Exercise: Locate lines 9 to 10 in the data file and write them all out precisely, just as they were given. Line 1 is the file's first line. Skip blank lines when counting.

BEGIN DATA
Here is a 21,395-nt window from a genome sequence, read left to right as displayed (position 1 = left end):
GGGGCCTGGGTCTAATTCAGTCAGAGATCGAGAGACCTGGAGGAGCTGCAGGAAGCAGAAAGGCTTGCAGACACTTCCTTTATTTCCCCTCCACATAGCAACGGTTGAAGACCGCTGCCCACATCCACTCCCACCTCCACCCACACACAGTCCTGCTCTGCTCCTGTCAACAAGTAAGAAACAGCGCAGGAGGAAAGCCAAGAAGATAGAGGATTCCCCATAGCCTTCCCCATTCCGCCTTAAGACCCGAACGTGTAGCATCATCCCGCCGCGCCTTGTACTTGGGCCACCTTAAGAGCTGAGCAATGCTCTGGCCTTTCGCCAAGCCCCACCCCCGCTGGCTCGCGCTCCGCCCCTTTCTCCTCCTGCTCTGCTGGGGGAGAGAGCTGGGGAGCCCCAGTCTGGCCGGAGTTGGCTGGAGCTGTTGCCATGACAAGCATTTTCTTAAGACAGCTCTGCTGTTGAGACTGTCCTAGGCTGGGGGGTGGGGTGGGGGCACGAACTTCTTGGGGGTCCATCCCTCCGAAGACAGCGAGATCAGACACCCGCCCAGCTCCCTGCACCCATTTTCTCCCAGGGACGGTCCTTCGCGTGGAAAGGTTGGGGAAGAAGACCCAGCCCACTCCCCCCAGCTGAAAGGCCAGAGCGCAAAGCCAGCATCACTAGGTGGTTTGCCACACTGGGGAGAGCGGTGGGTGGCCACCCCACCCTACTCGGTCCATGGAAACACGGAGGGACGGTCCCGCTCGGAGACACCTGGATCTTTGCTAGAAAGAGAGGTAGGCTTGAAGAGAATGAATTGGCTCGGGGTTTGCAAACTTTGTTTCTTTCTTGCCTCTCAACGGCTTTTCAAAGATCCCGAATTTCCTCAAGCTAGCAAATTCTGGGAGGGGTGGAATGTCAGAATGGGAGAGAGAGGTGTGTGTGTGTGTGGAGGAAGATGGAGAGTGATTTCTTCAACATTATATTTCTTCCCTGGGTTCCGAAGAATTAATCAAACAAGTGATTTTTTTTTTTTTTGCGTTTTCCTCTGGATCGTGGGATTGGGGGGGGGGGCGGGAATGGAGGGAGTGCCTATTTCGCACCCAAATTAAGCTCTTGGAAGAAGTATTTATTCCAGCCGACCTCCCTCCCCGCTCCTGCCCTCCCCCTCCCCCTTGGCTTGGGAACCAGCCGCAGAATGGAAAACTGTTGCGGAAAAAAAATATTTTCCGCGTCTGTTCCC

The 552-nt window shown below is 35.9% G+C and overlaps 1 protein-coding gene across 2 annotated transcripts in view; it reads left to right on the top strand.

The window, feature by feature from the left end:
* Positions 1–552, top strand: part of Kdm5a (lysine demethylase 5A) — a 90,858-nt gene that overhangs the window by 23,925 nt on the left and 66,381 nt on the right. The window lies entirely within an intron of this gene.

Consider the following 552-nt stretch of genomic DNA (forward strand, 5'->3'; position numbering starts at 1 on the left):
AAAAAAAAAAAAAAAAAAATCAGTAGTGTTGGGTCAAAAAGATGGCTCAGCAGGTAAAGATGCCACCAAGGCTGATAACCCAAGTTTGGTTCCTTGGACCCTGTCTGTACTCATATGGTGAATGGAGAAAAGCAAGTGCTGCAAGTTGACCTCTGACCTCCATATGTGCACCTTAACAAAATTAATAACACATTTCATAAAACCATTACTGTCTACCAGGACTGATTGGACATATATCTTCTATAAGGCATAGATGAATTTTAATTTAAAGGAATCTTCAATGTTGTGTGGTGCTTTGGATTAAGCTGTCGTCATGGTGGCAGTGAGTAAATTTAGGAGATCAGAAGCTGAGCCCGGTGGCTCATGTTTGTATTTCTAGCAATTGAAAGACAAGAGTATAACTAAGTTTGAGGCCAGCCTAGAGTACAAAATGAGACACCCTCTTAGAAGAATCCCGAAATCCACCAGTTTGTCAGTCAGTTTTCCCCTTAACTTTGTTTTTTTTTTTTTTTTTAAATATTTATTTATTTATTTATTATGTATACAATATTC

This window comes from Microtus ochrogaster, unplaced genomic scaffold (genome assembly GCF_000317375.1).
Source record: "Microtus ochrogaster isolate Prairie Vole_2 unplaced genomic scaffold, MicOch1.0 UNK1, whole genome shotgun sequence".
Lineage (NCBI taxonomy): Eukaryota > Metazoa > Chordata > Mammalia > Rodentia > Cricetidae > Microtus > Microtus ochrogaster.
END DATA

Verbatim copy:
Source record: "Microtus ochrogaster isolate Prairie Vole_2 unplaced genomic scaffold, MicOch1.0 UNK1, whole genome shotgun sequence".
Lineage (NCBI taxonomy): Eukaryota > Metazoa > Chordata > Mammalia > Rodentia > Cricetidae > Microtus > Microtus ochrogaster.